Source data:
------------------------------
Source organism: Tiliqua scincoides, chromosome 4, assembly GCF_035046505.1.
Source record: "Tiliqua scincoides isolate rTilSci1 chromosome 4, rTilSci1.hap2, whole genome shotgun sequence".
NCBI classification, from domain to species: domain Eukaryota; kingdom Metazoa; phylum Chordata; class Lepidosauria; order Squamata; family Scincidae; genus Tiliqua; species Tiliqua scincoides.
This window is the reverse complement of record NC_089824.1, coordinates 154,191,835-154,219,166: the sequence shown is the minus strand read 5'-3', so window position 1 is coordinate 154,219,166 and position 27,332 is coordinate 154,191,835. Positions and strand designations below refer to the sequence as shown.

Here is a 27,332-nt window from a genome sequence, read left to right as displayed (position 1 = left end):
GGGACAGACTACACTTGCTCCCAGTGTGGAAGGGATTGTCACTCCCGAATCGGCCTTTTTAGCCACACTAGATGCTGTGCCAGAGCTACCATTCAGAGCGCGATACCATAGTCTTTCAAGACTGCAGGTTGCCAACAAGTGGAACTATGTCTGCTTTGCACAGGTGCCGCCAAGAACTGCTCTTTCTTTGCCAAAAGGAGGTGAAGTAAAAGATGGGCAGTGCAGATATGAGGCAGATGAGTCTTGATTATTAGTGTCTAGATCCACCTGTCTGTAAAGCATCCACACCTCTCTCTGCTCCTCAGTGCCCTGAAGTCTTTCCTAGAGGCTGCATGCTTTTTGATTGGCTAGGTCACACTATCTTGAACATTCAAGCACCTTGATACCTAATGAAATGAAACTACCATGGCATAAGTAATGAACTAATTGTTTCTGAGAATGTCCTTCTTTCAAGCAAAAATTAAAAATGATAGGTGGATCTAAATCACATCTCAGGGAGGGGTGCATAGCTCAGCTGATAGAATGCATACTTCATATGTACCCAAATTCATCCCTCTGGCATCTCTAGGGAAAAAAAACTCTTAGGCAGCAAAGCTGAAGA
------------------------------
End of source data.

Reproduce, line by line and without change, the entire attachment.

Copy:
Source organism: Tiliqua scincoides, chromosome 4, assembly GCF_035046505.1.
Source record: "Tiliqua scincoides isolate rTilSci1 chromosome 4, rTilSci1.hap2, whole genome shotgun sequence".
NCBI classification, from domain to species: domain Eukaryota; kingdom Metazoa; phylum Chordata; class Lepidosauria; order Squamata; family Scincidae; genus Tiliqua; species Tiliqua scincoides.
This window is the reverse complement of record NC_089824.1, coordinates 154,191,835-154,219,166: the sequence shown is the minus strand read 5'-3', so window position 1 is coordinate 154,219,166 and position 27,332 is coordinate 154,191,835. Positions and strand designations below refer to the sequence as shown.

Here is a 27,332-nt window from a genome sequence, read left to right as displayed (position 1 = left end):
GGGACAGACTACACTTGCTCCCAGTGTGGAAGGGATTGTCACTCCCGAATCGGCCTTTTTAGCCACACTAGATGCTGTGCCAGAGCTACCATTCAGAGCGCGATACCATAGTCTTTCAAGACTGCAGGTTGCCAACAAGTGGAACTATGTCTGCTTTGCACAGGTGCCGCCAAGAACTGCTCTTTCTTTGCCAAAAGGAGGTGAAGTAAAAGATGGGCAGTGCAGATATGAGGCAGATGAGTCTTGATTATTAGTGTCTAGATCCACCTGTCTGTAAAGCATCCACACCTCTCTCTGCTCCTCAGTGCCCTGAAGTCTTTCCTAGAGGCTGCATGCTTTTTGATTGGCTAGGTCACACTATCTTGAACATTCAAGCACCTTGATACCTAATGAAATGAAACTACCATGGCATAAGTAATGAACTAATTGTTTCTGAGAATGTCCTTCTTTCAAGCAAAAATTAAAAATGATAGGTGGATCTAAATCACATCTCAGGGAGGGGTGCATAGCTCAGCTGATAGAATGCATACTTCATATGTACCCAAATTCATCCCTCTGGCATCTCTAGGGAAAAAAAACTCTTAGGCAGCAAAGCTGAAGA